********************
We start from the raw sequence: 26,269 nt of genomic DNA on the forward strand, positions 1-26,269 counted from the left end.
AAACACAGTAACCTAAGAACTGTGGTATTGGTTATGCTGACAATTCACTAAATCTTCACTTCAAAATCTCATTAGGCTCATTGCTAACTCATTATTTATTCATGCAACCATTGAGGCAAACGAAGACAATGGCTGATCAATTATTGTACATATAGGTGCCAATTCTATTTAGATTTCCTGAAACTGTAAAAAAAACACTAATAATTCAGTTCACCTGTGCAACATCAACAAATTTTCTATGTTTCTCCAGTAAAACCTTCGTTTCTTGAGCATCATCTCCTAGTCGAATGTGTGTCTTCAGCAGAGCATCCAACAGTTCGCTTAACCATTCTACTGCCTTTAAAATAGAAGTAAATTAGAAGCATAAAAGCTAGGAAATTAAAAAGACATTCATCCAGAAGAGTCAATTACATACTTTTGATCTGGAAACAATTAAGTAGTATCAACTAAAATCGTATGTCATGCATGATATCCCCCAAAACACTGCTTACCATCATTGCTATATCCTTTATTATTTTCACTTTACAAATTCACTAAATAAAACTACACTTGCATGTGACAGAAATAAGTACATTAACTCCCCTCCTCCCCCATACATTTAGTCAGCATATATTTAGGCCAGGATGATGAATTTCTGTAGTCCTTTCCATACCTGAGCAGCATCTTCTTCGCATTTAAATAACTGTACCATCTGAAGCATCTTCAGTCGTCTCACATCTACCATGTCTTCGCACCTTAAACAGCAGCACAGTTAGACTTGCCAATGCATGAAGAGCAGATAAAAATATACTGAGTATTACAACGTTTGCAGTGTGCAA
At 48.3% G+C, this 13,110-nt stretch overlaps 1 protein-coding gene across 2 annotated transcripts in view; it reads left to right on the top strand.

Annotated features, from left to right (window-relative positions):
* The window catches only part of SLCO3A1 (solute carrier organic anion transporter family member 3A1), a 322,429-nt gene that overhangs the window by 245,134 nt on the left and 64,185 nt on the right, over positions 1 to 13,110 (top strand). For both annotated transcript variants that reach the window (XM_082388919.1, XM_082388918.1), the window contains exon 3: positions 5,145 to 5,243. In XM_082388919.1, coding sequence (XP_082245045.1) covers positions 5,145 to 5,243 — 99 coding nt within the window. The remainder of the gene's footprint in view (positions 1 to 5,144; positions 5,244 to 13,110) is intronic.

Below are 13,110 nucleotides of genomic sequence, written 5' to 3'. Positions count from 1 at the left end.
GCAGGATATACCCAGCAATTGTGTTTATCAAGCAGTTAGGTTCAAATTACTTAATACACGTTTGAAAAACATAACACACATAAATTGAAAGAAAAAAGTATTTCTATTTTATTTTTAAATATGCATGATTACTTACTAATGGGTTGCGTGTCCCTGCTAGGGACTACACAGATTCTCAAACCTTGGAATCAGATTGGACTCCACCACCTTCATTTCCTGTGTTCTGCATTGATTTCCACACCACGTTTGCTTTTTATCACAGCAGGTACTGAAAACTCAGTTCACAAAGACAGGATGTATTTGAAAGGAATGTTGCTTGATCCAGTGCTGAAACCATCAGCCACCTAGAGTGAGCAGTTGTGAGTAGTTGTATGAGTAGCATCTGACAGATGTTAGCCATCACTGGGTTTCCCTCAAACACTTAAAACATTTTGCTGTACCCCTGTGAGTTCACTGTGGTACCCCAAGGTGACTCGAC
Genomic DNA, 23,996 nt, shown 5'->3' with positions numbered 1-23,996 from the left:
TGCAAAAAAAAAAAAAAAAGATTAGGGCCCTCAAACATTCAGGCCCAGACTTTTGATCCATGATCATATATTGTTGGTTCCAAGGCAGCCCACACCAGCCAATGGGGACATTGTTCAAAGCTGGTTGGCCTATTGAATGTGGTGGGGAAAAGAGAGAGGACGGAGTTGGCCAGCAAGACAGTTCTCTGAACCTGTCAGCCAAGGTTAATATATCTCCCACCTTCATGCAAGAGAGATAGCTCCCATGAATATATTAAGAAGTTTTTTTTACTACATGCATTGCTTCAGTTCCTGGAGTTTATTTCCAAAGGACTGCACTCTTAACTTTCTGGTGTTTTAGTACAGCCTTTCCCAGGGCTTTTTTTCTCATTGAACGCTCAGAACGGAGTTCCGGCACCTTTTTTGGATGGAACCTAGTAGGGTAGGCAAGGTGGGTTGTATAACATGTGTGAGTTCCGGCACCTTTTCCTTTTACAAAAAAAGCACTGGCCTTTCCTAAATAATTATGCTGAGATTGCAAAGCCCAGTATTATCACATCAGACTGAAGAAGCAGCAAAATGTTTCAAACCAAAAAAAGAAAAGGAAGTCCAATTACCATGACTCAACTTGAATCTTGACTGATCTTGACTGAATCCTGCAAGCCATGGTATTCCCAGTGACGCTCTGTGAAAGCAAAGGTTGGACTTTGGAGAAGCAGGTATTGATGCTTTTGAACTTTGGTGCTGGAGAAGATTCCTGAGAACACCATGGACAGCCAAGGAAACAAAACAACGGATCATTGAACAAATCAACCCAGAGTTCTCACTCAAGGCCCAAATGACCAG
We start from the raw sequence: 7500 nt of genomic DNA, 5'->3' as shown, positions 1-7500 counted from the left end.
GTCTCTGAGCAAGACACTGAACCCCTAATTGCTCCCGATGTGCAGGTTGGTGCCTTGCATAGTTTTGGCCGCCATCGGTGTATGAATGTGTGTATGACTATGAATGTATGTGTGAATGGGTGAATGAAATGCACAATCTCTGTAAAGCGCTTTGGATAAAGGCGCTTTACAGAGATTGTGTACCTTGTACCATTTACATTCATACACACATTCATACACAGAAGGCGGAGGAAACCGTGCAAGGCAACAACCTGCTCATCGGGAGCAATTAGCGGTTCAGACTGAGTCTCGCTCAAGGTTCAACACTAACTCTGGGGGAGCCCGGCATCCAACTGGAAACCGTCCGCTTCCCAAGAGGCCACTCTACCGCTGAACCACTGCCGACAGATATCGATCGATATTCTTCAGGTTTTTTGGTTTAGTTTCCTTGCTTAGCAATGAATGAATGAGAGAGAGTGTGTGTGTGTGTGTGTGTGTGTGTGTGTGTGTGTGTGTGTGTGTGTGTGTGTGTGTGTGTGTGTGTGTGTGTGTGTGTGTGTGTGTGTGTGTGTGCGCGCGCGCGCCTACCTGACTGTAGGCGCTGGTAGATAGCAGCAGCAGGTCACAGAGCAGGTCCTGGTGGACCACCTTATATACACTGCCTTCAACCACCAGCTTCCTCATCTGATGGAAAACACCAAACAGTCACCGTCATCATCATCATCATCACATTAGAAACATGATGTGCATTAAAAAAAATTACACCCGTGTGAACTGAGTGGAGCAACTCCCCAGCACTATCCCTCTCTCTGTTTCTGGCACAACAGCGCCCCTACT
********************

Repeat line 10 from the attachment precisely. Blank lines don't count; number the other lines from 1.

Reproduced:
We start from the raw sequence: 7500 nt of genomic DNA, 5'->3' as shown, positions 1-7500 counted from the left end.